Lesson 31.1 — Noun Declensions

Why Are We Doing This?

The first verse we studied together was Ἐν ἀρχῇ ἦν ὁ λόγος.  "In the beginning was the Word."

By now, you probably recognize, without any effort τοῦ λόγου as the genitive, and know it will be rendered (depending on what is appropriate in the context) as "of the word" or "from the word".  You don't need to go to StepBible.com to translate it.

What we want to do is to be able to see that at a glance for any and every noun we recognize.



Memorizing Declensions is Hard Work!!

Indeed it is.  The only reason we do it is because we think it will make learning Greek easier rather than harder.

The concept of "Greek noun declensions" never arose until the 1600s.  Ancient Greeks never thought about how they formed nouns, any more than most Canadians think about "adverbs" or "conditional sentences".

The Ancient Greeks just spoke Greek, the same as modern Canadians speak English...without thinking about it.

As students of Ancient Greek, however, it is up to us to try and find—if we can—patterns in the Greek language that can make it easier for us to learn.

A pattern that many Greek students have found helpful is the idea of noun declensions.


Building on a Review of What We Already Know

In Greek, there are three broad families of noun word-patterns.  Each of these patterns is called a "declension."  What declension a particular noun follows has no bearing on the meaning of the word.  The different declensions affect only the form of the case ending.

Below are the new case endings for you to memorize.


Case Endings for All Three Declensions

Click on highlighted cells to get more information. 

If you cannot see the whole chart at once in your browser, hit <ctrl><-> a couple of times.

Declension 2 1 2 3 3
Gender masculine feminine neuter masculine
& feminine
Nominative Singular ς ν ς
Genitive Singular ς υ ος ος
Dative Singular ι ι ι
Accusative Singular ν ν ν
Nominative Plural ι ι α ες
Genitive Plural ων ων ων ων ων
Dative Plural ις ις ις σι(ν)
Accusative Plural ς α α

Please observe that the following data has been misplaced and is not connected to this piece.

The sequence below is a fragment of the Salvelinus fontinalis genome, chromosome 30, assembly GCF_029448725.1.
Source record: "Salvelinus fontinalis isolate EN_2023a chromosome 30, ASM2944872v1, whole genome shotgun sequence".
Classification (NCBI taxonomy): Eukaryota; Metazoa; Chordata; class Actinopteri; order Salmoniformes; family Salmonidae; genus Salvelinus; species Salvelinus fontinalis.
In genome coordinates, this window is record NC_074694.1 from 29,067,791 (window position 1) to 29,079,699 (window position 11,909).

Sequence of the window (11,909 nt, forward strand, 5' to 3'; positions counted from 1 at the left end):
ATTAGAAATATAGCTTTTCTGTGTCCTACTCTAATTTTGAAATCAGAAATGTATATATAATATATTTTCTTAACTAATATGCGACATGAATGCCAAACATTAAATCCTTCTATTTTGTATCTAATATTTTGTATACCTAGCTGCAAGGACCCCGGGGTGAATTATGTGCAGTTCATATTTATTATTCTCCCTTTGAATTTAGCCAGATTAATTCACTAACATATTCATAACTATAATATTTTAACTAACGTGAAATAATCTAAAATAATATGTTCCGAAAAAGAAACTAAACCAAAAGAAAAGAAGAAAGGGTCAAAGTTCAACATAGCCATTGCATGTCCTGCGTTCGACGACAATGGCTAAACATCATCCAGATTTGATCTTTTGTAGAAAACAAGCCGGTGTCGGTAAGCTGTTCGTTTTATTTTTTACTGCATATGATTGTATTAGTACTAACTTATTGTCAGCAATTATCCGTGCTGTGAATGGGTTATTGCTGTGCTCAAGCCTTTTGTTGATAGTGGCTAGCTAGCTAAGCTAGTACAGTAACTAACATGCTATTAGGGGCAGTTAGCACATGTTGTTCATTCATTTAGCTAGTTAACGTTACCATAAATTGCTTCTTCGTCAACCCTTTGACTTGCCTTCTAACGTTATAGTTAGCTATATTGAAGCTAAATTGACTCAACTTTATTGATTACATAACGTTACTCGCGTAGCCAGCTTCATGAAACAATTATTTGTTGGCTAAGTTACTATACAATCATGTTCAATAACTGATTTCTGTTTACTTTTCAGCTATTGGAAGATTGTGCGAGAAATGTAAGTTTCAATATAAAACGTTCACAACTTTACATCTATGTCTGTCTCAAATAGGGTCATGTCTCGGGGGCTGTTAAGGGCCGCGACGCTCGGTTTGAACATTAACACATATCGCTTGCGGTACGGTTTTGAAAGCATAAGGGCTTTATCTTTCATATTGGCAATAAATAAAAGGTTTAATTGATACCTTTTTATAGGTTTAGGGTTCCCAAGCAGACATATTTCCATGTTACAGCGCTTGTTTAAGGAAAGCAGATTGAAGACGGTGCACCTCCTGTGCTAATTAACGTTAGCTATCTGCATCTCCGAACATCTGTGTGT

Third declension nouns are fundamentally like first and second declension nouns.  You add a case ending.

However, because the stem of a third declension noun ends in a consonant, it sometimes interacts with the first letter of the case ending.

For instance, Greek doesn't "like" the combination of —θσ in a word.  Greek deals with a word stem like *ἰχθ by adding an υ before the suffix.

You may be familiar with the Greek word ἰχθύς, "fish", which Christians discovered early on could be an acronym for ησοῦς Χριστός θεοῦ υἱός σωτήρ (Jesus Christ, Son of God, Savior). 

Greek at this time tended not to use lower case letters, so you will recognize the acronym more by the upper case letters from ησοῦς Χριστός Θεοῦ Υἱός Σωτήρ.

From the 2nd to the 4th centuries, a fish symbol was used by persecuted Christians to indicate church meeting places.

Ichthys, The Christian Fish Symbol: 5 Origin and History Facts


Here is a third century tombstone that is preserved in the National Roman Museum.

It says, using upper case letters, ἰχθῦς ζώντων ("fish of the living", where ζώντων = present active participle genitive plural masculine of the verb ζάω, to live).

To get back to declensions...for reasons that are lost in the deep past, the Greek language evolved in such a way that it did not "like" the sound of ἰχθς—which would be the most natural way of forming the nominative singular—so it inserted a υ before the ς to make the word ἰχθῦς.


First declension nouns are very straightforward.  The root of the Greek for "word" is *λογο. 

I shall mark root-forms of word by sticking an asterisk * before the word.

Add an ς and you get λόγος.  Easy, right?